40px-Terminal.png This article, Scarred, was written by Timothy Emeigh. Please do not edit this fiction without the writer's permission.

With the Human-Covenant War finally over, Aleksandra Zaytseva is finally given some personal leave days. Returning one of the few surviving worlds she had fought on, Sirona, she takes time to walk through the woods, thinking about the future, and reflecting on the past.



Aleksandra Zaytseva walked slowly along the ashen forest path, looking down at her feet, hands in the pockets of her civilian pants. This was the first time in a while she wasn't wearing her UNSC Marine BDU. She had finally been given a period of personal leave. With the Covenant War over, most of the UNSC Defense Force was being cycled through periods of R&R, giving the personnel time to relax and relieve stress after several years of fighting. But Sasha couldn't get the war out of her head.

For a while, she was stuck on the idea of whether or not humanity had actually won. Sure, they survived, but at what cost? Dozens of worlds burned and billions of lives were snuffed out. Men and women. Children and adults. Soldiers and civilians. Rich and poor. They were all killed. The Covenant didn't care for humanity. It was that fact that plagued her the most. For decades, the Elites had been brutal enemies of humanity, yet they helped the UNSC defeat the Covenant. As much as she hated to admit it, Sasha had to concede to the cruel, ironic fact that she, and the rest of the surviving humans, were alive due to the very species that had killed so many of those humans that died during the war.

So no, they hadn't really won. They had simply survived, and barely, at that. Even on this world, Sirona, one of the few that had survived the war, and ironically the site of one of the longest battles of the brutal conflict, the scars of the fighting were obvious. It had been just under five years since the Covenant had left the world, yet the forest still showed signs of the raging fires that had stampeded through it. The burned trunks surrounded by young, green saplings. The sooty grey path beneath her feet. Even the slight smell of wood-smoke, still lingering, wafting from the charcoal that coated the bark of the older trees and the ground beneath the underbrush.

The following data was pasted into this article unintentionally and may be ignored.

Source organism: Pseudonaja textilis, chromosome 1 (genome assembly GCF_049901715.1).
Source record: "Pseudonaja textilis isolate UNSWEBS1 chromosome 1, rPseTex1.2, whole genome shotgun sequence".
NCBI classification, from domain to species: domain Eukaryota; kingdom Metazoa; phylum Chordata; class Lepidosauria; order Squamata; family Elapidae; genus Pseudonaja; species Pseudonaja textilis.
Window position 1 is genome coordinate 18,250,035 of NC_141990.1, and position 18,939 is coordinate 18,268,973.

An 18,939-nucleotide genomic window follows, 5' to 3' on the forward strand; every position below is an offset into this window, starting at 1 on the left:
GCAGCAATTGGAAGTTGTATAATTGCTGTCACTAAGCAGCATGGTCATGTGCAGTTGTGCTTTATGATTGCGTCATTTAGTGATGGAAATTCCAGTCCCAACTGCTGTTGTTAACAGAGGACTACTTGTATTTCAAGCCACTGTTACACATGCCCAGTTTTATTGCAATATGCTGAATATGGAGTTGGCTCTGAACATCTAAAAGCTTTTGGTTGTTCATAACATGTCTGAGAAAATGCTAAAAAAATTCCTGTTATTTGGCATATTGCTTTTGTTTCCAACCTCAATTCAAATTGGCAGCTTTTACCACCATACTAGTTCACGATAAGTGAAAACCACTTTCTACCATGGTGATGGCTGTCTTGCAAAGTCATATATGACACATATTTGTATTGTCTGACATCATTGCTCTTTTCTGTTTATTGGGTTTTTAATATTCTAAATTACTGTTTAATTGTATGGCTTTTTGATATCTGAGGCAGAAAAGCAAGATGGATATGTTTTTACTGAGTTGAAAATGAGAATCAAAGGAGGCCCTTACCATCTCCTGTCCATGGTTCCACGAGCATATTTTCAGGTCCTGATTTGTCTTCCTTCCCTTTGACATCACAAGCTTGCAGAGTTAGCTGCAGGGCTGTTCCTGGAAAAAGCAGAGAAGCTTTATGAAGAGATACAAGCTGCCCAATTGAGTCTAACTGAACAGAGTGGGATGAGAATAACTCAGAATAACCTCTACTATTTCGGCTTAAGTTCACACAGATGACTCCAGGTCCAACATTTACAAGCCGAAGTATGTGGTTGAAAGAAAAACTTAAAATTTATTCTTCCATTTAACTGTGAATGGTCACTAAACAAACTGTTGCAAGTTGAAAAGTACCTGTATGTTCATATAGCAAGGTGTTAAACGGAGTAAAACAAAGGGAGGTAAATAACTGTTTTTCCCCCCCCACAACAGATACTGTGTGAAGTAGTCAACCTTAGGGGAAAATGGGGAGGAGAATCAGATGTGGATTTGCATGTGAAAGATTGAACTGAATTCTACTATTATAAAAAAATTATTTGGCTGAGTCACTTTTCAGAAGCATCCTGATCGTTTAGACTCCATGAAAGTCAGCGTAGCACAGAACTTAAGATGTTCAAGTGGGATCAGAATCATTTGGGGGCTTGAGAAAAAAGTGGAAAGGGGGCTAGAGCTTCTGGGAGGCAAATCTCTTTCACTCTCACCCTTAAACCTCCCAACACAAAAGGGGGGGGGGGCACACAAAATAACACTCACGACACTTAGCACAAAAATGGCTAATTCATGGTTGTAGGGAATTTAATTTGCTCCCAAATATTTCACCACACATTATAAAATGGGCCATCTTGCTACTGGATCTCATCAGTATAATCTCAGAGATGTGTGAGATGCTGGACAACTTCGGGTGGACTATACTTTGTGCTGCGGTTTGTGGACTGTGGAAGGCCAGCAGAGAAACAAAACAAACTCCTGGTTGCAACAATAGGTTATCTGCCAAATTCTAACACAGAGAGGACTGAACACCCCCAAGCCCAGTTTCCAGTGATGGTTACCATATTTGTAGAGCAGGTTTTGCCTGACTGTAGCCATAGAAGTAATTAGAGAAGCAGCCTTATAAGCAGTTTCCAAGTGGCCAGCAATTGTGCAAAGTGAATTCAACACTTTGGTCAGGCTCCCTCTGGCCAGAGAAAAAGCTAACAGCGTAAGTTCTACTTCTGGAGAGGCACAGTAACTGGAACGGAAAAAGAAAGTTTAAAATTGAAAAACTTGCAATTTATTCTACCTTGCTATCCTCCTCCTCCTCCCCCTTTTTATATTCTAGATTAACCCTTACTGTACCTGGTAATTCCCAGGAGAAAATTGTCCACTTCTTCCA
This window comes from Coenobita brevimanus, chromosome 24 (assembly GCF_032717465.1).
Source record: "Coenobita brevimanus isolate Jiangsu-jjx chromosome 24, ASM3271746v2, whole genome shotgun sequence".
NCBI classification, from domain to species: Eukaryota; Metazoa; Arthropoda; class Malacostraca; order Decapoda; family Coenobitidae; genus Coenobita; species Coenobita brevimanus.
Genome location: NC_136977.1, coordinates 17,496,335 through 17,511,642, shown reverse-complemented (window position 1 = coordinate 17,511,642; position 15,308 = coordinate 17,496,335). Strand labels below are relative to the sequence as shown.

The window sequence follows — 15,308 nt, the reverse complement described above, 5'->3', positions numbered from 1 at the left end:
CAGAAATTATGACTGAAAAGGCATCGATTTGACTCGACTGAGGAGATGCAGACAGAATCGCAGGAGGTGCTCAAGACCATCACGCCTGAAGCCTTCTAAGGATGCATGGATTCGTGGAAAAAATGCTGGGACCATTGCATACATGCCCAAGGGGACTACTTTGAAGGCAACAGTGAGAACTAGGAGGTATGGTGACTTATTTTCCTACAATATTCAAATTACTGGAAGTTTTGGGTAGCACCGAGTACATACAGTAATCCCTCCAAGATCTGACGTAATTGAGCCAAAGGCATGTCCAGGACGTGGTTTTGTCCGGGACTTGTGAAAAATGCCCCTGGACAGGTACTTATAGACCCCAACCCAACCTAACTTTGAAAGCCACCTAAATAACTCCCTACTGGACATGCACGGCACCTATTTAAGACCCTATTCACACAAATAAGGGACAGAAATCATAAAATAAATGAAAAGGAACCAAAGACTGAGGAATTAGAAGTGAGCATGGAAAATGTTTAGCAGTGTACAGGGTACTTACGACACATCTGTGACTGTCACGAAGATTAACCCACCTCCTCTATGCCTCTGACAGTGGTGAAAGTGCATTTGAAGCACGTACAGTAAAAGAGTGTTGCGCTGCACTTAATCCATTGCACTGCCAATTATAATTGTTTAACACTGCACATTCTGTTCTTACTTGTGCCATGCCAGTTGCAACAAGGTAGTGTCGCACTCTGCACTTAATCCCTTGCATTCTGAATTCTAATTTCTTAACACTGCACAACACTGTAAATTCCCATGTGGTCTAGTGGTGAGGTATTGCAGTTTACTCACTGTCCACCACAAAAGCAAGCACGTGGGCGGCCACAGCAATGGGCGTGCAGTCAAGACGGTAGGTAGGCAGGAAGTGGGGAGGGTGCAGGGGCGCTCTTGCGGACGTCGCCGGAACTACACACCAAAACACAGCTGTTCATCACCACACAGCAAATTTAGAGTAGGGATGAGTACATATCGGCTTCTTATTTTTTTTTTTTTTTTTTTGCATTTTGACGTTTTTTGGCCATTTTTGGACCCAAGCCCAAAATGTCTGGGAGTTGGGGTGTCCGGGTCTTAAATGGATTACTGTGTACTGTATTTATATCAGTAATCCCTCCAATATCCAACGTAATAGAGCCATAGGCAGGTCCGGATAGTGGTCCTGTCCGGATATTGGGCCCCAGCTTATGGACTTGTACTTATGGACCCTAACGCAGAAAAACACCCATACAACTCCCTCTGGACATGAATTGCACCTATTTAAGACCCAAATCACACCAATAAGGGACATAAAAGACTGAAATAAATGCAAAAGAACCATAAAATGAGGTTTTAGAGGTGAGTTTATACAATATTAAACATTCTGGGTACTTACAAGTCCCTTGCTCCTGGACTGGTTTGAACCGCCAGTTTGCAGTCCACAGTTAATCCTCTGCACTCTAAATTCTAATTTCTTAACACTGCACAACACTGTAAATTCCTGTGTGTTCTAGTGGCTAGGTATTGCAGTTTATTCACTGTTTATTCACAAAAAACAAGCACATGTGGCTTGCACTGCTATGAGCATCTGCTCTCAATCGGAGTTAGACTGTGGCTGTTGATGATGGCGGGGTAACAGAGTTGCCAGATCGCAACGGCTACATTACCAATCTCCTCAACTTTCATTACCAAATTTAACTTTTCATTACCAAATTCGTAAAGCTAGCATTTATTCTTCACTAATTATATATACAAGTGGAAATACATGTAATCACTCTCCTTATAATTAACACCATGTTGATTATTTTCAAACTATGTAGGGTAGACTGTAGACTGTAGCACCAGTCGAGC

It was here, in the middle of this living monument to the war they had just left, that Sasha had chosen to spend her leave. Of all the worlds she served on, from her home planet of Biko, to Reach, to Earth itself, this was the one planet left standing that she felt a true connection to. Good or bad, the four years she had spent on Sirona had changed her. Yet, for a planet named for a Celtic goddess of healing, she felt that it had provided her with anything but. The arm and eye she had lost during the opening days of the siege were the smallest fragments of what had been taken from her. Unlike any other battle she had taken part in, excluding, perhaps, the fall of her home and loss of her family, this one had hit her personally. She had been here long enough to make friends, comrades, brothers and sisters, and longer still to see them fall. Eventually, she stopped forming attachments. It was this world that had given her back a social life, and it was this world that had taken it away once more, stripping her back down to nothing but a soldier.

Sure, by the end of it she had returned to being a pilot, but here, walking alone through the woods, left nothing but her thoughts, she realized that a pilot was an even easier job to be isolated within. Alone in the cockpit, perhaps with one other individual, she could simply focus on doing her job, keeping the other soldiers and marines on-board alive. That's what she was good at. Sasha was the isolated, perhaps even cold, Navy pilot, doing her job, and nothing else. While she had often thought about retiring after the war, she now realized that there was no place for someone like that in the civilian world. Raising her head, Aleksandra walked faster, with a renewed purpose. Yet she hadn't found something new in herself, she had simply realized what had always been there. Reaching the fork in the road, she turned not towards the city, where she could live as a civilian for the rest of her period of leave, but towards the military base. She had no need for civilian life, and, even with the war over, all she wished was that there was still something the UNSC Navy needed her for, hoping that she could get right back to her job.

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